“At the end of the day, it comes down to who throws the strikes and hits. We had to keep the team together,” Orloff said.

He led fall practices almost as well as any coach would. His practices were disciplined and structured, and kept the squad together. No one on the team transferred. Instead, that squad made the Super Regionals.

“His baseball IQ is through the roof. You hear about him, but meeting him is a whole different story,” said freshman third baseman DJ Crumlich. “You learn so much about baseball from him.”

“He is the leader of the infield, he knows everything and he helps with everything. He makes everyone in the infield’s job easier. Above all, he is the best defensive shortstop I have ever seen,” said double-play partner and second baseman Casey Stevenson.

Even undergraduate assistant Chris Lopez, who is always filled with jokes, responds without having to joke or think.

“He is the best teammate I have ever played with,” Lopez said.

Orloff even passed up playing for the Colorado Rockies to come back for his senior year and erase the bitter feeling left after UCI’s collapse in last year’s Super Regionals at Louisiana State University, when the ‘Eaters were three outs away from the College World Series only to see LSU rally a furious comeback, scoring five runs in the top of the ninth to defeat UCI 9-7 in Game 2.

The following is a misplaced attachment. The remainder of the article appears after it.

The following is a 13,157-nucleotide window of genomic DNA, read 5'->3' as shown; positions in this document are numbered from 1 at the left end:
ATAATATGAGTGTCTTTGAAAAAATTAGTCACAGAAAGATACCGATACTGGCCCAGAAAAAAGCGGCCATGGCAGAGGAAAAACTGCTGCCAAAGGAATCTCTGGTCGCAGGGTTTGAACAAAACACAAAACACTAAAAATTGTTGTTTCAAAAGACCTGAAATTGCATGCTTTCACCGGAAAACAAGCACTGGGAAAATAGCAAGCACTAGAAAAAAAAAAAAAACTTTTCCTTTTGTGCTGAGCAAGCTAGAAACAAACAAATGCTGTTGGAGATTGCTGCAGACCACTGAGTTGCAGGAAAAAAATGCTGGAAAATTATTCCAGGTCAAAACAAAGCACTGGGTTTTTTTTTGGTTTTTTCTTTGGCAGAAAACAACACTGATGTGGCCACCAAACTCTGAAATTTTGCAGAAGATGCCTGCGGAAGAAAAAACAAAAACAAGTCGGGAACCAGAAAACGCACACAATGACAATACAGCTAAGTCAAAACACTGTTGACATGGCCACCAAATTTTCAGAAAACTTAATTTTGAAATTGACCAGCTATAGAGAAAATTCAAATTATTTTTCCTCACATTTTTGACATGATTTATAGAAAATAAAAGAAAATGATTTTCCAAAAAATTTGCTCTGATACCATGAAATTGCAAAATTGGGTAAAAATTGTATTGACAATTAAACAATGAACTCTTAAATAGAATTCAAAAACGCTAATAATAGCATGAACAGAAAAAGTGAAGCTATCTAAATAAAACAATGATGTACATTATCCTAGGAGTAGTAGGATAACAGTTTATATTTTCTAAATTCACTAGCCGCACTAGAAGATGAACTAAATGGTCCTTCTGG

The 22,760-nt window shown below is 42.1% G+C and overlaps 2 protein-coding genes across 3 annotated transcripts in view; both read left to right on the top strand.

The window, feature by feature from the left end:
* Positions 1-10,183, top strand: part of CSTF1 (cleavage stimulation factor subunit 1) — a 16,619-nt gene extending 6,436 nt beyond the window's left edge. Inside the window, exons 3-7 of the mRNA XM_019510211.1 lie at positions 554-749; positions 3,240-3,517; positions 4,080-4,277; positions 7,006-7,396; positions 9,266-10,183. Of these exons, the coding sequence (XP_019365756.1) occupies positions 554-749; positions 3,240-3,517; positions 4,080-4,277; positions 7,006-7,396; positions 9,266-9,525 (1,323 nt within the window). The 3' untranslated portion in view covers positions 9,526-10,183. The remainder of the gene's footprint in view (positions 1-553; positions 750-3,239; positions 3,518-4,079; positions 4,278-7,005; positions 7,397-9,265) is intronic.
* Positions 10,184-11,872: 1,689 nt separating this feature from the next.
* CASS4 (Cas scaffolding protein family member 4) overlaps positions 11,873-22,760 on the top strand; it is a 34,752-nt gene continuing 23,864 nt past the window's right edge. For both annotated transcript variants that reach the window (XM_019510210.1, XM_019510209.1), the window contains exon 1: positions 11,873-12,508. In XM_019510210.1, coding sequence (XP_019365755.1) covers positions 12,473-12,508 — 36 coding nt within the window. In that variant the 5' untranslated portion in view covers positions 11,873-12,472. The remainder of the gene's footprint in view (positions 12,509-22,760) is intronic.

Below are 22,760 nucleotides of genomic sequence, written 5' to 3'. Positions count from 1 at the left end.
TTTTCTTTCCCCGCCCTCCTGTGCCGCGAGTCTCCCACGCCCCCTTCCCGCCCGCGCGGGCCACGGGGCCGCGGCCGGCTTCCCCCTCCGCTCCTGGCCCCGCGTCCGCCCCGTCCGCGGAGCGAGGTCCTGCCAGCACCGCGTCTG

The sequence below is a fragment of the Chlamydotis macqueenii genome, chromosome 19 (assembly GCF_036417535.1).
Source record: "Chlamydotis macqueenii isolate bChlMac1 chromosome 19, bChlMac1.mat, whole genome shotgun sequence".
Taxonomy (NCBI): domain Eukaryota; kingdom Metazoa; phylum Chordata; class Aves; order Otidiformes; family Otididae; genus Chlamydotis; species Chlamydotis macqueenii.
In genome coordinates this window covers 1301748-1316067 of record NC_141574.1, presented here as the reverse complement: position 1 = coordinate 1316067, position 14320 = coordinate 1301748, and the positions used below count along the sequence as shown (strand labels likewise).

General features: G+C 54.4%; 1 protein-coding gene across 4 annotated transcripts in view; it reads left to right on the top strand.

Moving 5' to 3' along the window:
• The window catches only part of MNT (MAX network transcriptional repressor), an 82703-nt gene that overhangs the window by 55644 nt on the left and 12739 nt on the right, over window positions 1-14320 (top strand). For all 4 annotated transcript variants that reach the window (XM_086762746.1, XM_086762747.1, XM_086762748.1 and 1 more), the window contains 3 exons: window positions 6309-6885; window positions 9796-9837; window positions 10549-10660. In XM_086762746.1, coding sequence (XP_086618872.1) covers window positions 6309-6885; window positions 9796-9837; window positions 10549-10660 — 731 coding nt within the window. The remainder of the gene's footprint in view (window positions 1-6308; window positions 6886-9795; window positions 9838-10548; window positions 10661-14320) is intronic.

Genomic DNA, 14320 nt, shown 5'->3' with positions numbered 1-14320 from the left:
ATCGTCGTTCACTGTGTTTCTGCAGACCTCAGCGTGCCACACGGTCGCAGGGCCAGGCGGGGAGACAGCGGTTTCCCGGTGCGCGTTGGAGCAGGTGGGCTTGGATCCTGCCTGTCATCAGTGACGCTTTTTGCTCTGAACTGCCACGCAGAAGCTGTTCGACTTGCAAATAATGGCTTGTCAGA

“No regrets coming back. This is the most fun you can have with a team playing baseball,” Orloff said. “We have a good chance to get back to the College World Series and do something there. This season is the most fun I’ve had here.”

Putting his major league dreams on hold to do something special here at UCI should come as no surprise to anyone affiliated with the UCI baseball program. He is the face of the program; his small-ball expertise, hustle and mentality have been the epitome of Anteater baseball over the last few years.

While his on-field and locker room qualities are what get the most attention, it is his attitude off the field that separates him from his fellow elite.

He has resisted all the temptations that come along with being a good-looking, recognized athlete in the collegiate level. He isn’t big on the party scene, even having lived in Newport. He has never drank or smoked, or even gone crazy with the ladies. He is humble and compassionate. You never get the sense that he is better than you when talking to him, and he treats everyone with the utmost respect. He has volunteered at the Children’s Hospital of Orange County (CHOC), and most recently at a local middle school. He laughs at the thought that the younger kids think he is “so cool.”